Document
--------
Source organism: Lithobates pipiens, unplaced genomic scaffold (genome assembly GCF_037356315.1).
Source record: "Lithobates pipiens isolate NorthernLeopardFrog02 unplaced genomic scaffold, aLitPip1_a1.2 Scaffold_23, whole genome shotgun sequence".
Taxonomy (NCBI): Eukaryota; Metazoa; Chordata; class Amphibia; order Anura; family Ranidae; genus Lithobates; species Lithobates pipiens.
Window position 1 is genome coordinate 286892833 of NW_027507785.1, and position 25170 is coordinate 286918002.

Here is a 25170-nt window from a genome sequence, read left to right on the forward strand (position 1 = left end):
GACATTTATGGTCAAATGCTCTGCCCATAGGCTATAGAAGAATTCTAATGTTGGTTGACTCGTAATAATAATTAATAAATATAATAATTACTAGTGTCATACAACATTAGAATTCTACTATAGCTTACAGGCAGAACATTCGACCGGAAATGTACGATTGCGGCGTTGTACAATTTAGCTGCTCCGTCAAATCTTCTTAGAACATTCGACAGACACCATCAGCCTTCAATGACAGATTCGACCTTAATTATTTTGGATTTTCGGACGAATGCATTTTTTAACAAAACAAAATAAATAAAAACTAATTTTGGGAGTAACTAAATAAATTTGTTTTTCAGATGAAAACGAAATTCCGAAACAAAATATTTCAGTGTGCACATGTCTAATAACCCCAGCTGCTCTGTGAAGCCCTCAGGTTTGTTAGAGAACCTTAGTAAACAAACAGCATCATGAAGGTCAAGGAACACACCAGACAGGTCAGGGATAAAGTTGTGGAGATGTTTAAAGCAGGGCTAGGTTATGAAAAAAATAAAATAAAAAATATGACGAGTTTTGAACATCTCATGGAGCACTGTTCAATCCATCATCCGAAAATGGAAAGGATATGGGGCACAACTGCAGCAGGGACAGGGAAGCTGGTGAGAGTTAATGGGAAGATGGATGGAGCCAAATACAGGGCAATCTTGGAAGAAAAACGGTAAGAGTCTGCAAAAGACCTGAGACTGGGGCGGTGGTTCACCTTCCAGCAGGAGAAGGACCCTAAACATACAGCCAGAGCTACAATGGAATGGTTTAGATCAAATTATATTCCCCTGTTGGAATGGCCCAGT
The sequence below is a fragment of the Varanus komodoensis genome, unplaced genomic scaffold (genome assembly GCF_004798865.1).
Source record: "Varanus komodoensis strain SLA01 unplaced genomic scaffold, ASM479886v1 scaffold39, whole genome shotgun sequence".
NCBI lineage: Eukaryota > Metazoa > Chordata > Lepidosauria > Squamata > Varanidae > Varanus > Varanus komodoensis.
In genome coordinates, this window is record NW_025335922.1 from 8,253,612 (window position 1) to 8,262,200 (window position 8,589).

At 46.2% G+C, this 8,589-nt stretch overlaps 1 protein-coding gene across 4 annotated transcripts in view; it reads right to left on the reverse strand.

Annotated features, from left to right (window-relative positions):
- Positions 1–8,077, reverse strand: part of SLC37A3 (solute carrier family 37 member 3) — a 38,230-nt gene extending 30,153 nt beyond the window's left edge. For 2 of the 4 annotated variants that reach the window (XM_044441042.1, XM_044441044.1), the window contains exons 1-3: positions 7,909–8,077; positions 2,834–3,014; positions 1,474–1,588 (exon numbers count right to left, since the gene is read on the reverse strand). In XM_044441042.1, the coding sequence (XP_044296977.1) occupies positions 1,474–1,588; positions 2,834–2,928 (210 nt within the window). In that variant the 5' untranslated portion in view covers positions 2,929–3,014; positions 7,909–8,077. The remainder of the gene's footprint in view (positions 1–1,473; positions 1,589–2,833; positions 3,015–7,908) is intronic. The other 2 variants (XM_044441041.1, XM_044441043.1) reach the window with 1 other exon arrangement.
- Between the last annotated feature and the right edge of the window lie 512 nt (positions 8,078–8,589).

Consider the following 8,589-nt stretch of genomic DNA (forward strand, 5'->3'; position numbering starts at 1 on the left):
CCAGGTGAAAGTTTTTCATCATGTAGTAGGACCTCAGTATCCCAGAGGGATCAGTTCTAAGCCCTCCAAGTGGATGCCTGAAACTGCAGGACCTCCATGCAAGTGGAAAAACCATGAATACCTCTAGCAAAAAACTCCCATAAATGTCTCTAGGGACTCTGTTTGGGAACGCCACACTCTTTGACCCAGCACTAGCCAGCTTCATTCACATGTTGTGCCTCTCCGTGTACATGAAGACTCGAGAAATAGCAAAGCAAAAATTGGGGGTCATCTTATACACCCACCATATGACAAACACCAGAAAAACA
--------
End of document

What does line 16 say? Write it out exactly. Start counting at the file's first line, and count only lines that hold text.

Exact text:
CCAGGTGAAAGTTTTTCATCATGTAGTAGGACCTCAGTATCCCAGAGGGATCAGTTCTAAGCCCTCCAAGTGGATGCCTGAAACTGCAGGACCTCCATGCAAGTGGAAAAACCATGAATACCTCTAGCAAAAAACTCCCATAAATGTCTCTAGGGACTCTGTTTGGGAACGCCACACTCTTTGACCCAGCACTAGCCAGCTTCATTCACATGTTGTGCCTCTCCGTGTACATGAAGACTCGAGAAATAGCAAAGCAAAAATTGGGGGTCATCTTATACACCCACCATATGACAAACACCAGAAAAACA